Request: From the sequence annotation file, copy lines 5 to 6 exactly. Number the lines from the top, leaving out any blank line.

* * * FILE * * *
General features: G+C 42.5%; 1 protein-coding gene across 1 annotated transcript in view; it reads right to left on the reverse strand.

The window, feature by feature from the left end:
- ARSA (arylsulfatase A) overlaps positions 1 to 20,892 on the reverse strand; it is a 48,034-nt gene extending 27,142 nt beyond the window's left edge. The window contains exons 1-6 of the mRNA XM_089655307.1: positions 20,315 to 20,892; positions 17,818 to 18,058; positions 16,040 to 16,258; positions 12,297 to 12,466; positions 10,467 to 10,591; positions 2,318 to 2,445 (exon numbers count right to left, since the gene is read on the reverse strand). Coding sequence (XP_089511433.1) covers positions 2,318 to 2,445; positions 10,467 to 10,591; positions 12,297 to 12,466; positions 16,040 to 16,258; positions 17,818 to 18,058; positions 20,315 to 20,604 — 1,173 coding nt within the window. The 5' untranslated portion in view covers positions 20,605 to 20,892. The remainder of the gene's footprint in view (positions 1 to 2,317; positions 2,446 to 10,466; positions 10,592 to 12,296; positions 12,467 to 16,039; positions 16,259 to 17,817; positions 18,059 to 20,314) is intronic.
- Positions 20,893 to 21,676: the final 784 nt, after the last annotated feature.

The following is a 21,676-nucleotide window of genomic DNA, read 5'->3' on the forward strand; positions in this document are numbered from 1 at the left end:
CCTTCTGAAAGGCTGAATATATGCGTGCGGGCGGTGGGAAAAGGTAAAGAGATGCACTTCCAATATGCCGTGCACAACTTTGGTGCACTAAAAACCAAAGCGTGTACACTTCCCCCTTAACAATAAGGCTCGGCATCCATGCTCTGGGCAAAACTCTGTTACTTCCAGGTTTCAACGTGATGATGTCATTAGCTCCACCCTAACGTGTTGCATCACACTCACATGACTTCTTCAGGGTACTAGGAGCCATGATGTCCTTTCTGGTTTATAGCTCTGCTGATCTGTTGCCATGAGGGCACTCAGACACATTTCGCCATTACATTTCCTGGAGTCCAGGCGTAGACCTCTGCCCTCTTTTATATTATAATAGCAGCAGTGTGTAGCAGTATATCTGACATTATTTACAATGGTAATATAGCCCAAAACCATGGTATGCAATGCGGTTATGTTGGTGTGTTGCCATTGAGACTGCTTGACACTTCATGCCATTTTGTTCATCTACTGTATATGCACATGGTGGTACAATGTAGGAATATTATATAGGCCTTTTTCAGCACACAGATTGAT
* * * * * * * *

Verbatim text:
The following is a 21,676-nucleotide window of genomic DNA, read 5'->3' on the forward strand; positions in this document are numbered from 1 at the left end:
CCTTCTGAAAGGCTGAATATATGCGTGCGGGCGGTGGGAAAAGGTAAAGAGATGCACTTCCAATATGCCGTGCACAACTTTGGTGCACTAAAAACCAAAGCGTGTACACTTCCCCCTTAACAATAAGGCTCGGCATCCATGCTCTGGGCAAAACTCTGTTACTTCCAGGTTTCAACGTGATGATGTCATTAGCTCCACCCTAACGTGTTGCATCACACTCACATGACTTCTTCAGGGTACTAGGAGCCATGATGTCCTTTCTGGTTTATAGCTCTGCTGATCTGTTGCCATGAGGGCACTCAGACACATTTCGCCATTACATTTCCTGGAGTCCAGGCGTAGACCTCTGCCCTCTTTTATATTATAATAGCAGCAGTGTGTAGCAGTATATCTGACATTATTTACAATGGTAATATAGCCCAAAACCATGGTATGCAATGCGGTTATGTTGGTGTGTTGCCATTGAGACTGCTTGACACTTCATGCCATTTTGTTCATCTACTGTATATGCACATGGTGGTACAATGTAGGAATATTATATAGGCCTTTTTCAGCACACAGATTGAT